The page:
CONCORD, N.H. (AP) — President Barack Obama doesn't appear to have much to show for his campaign's aggressive effort to encourage college students — particularly out-of-staters — to vote in New Hampshire.
While the president won all four of New Hampshire's major college communities — Durham, Hanover, Keene and Plymouth — by wide margins Tuesday, his advantage in those towns actually shrank compared to 2008.
For example, Obama won 82 percent of the vote in Hanover, home to Dartmouth College, in 2008, but only 75 percent on Tuesday. In Durham, Obama's margin of victory dropped from 74 percent four years ago to 69 percent Tuesday.
Those kinds of drops weren't unusual — overall, Obama's share of the vote decreased in nearly three-quarters of all towns and cities compared to 2008. But the results in the college towns stand out given the extent to which the Obama campaign courted students.
The campaign actively urged out-of-state students to register in New Hampshire, telling them that their vote "counts more" in a swing state. Former President Bill Clinton campaigned for Obama at the University of New Hampshire, telling students that Republicans were trying to take away their right to vote.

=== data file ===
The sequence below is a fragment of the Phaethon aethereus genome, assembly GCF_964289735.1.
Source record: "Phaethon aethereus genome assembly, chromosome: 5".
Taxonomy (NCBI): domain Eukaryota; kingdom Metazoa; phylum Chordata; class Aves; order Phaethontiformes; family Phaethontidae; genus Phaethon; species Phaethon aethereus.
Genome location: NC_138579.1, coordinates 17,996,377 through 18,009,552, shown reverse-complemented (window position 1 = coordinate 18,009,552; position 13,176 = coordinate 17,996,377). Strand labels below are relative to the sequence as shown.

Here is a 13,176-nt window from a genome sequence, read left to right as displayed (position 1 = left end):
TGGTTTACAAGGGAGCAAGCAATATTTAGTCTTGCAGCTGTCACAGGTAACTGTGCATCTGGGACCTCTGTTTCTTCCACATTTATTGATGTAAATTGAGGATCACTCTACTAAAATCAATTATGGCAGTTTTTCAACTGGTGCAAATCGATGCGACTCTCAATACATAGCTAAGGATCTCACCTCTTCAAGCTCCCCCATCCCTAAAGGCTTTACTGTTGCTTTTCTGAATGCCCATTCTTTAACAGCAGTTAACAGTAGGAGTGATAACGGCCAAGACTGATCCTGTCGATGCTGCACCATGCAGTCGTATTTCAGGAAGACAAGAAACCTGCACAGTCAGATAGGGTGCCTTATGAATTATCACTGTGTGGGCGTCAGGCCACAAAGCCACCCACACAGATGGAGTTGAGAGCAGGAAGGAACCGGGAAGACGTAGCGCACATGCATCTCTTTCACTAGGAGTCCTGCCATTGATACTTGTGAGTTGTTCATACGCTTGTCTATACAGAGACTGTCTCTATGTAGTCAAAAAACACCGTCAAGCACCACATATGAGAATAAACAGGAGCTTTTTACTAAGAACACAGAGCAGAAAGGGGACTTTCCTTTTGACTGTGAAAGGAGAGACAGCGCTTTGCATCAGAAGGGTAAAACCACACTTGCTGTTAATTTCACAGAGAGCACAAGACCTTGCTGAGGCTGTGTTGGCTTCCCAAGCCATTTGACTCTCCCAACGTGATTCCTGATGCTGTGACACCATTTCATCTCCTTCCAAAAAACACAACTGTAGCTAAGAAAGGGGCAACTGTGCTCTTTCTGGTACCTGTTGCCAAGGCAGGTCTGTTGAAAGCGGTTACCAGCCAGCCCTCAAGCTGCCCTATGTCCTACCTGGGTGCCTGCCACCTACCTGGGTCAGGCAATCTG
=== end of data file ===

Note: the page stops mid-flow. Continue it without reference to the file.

"They've worked so hard to keep you from voting," he said at a rally in October.
Clinton was referring to a new voter registration law backed by Republican legislative leaders who argued that liberal-minded out-of-state students were diluting the votes of New Hampshire residents.
The law, which was ultimately put on hold before the election after students challenged it in court, would have required new voters to sign a statement saying they are subject to laws that apply to all residents, including laws requiring drivers to register cars and get New Hampshire driver's licenses.
Students traditionally have been allowed to declare the state their home for voting purposes without holding legal residency, which involves an intent to stay for an extended period of time. The statement wouldn't have specifically required students to be residents but would have made them subject to hundreds of laws involving residency.
It's unclear how the controversy over the law played out on Election Day. In Durham, home to the University of New Hampshire, town officials said a record-breaking 3,024 people registered to vote on Tuesday, casting more than 40 percent of the town's total vote. Officials said the overwhelming majority of them were students, though how many were out-of-staters is unknown, and there's no way of knowing how any of them voted.
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